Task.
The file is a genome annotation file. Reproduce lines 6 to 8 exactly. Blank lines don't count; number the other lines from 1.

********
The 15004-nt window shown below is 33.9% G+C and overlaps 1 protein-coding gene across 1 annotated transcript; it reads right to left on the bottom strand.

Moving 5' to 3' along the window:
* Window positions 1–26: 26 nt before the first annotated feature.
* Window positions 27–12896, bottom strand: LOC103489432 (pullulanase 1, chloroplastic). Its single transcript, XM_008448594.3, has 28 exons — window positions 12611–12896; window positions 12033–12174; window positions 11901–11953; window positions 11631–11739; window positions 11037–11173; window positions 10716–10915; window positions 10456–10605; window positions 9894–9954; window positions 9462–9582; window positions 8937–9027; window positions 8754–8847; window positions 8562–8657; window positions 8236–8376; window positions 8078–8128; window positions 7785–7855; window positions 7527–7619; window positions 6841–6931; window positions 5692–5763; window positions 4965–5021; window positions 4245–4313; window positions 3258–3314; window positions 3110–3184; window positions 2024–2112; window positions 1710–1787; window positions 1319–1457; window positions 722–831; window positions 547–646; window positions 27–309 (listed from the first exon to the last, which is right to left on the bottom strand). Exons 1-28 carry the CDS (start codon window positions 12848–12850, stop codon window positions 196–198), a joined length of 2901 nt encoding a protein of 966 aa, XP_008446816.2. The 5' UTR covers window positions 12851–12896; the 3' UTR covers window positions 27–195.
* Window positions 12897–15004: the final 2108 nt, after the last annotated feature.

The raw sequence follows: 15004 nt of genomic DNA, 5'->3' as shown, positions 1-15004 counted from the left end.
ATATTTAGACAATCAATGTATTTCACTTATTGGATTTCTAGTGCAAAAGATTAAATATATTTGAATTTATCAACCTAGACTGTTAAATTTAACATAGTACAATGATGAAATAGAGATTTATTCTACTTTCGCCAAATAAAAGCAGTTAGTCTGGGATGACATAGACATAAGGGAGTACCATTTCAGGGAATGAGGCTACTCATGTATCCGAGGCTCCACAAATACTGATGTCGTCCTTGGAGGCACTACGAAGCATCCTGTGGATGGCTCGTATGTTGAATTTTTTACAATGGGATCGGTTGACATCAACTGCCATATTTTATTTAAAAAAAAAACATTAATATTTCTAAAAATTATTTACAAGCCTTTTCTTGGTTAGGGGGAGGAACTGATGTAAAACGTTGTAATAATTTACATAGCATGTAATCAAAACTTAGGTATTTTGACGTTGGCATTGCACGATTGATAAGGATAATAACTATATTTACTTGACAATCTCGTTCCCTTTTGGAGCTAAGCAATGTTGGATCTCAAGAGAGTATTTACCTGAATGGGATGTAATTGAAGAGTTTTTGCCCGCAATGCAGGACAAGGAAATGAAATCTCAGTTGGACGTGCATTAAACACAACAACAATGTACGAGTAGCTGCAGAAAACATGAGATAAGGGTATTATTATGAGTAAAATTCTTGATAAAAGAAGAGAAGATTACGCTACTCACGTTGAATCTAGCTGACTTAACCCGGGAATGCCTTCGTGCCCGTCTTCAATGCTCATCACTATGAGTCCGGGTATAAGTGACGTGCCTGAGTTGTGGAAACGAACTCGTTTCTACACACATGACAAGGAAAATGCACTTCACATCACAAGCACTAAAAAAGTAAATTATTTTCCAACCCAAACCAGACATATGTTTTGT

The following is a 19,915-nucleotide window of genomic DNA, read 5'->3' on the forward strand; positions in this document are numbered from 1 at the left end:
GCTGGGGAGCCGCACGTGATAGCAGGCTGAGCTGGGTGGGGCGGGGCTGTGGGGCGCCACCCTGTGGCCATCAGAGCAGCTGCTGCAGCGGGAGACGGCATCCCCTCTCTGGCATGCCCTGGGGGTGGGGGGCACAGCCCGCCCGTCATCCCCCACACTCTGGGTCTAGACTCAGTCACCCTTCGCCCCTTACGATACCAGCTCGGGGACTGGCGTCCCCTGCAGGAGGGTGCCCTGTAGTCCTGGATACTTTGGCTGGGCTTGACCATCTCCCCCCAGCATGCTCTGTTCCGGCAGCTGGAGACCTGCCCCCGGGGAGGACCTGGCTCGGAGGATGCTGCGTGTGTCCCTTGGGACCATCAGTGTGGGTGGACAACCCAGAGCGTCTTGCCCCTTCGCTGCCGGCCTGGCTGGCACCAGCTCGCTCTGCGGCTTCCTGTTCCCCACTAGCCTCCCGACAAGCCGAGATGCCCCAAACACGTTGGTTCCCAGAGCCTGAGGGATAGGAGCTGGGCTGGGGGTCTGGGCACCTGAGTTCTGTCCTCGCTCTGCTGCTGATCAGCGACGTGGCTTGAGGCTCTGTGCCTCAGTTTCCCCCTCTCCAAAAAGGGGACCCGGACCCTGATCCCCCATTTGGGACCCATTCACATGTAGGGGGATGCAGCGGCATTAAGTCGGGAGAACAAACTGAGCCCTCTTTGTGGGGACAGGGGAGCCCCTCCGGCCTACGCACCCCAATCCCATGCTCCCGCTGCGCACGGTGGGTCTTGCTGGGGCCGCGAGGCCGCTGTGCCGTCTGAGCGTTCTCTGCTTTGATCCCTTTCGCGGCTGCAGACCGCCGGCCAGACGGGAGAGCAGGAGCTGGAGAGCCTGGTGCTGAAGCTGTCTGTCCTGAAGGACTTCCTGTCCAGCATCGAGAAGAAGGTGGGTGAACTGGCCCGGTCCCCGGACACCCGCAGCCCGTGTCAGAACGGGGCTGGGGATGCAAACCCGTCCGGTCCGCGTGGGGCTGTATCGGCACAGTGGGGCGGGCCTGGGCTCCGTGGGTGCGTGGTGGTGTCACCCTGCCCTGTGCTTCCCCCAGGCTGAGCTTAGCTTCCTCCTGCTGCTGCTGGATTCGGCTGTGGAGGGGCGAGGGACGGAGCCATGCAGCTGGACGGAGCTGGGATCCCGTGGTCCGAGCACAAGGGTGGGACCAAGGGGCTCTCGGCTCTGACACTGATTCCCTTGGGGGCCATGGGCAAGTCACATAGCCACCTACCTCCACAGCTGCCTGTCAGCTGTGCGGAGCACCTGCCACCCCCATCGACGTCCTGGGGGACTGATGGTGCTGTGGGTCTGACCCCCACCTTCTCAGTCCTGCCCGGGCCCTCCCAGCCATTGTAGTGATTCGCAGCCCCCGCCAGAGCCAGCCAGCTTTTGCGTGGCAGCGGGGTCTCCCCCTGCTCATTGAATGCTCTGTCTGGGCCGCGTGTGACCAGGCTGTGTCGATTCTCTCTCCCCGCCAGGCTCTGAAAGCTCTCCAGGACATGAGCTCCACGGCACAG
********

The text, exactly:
The raw sequence follows: 15004 nt of genomic DNA, 5'->3' as shown, positions 1-15004 counted from the left end.
ATATTTAGACAATCAATGTATTTCACTTATTGGATTTCTAGTGCAAAAGATTAAATATATTTGAATTTATCAACCTAGACTGTTAAATTTAACATAGTACAATGATGAAATAGAGATTTATTCTACTTTCGCCAAATAAAAGCAGTTAGTCTGGGATGACATAGACATAAGGGAGTACCATTTCAGGGAATGAGGCTACTCATGTATCCGAGGCTCCACAAATACTGATGTCGTCCTTGGAGGCACTACGAAGCATCCTGTGGATGGCTCGTATGTTGAATTTTTTACAATGGGATCGGTTGACATCAACTGCCATATTTTATTTAAAAAAAAAACATTAATATTTCTAAAAATTATTTACAAGCCTTTTCTTGGTTAGGGGGAGGAACTGATGTAAAACGTTGTAATAATTTACATAGCATGTAATCAAAACTTAGGTATTTTGACGTTGGCATTGCACGATTGATAAGGATAATAACTATATTTACTTGACAATCTCGTTCCCTTTTGGAGCTAAGCAATGTTGGATCTCAAGAGAGTATTTACCTGAATGGGATGTAATTGAAGAGTTTTTGCCCGCAATGCAGGACAAGGAAATGAAATCTCAGTTGGACGTGCATTAAACACAACAACAATGTACGAGTAGCTGCAGAAAACATGAGATAAGGGTATTATTATGAGTAAAATTCTTGATAAAAGAAGAGAAGATTACGCTACTCACGTTGAATCTAGCTGACTTAACCCGGGAATGCCTTCGTGCCCGTCTTCAATGCTCATCACTATGAGTCCGGGTATAAGTGACGTGCCTGAGTTGTGGAAACGAACTCGTTTCTACACACATGACAAGGAAAATGCACTTCACATCACAAGCACTAAAAAAGTAAATTATTTTCCAACCCAAACCAGACATATGTTTTGT

The following is a 19,915-nucleotide window of genomic DNA, read 5'->3' on the forward strand; positions in this document are numbered from 1 at the left end: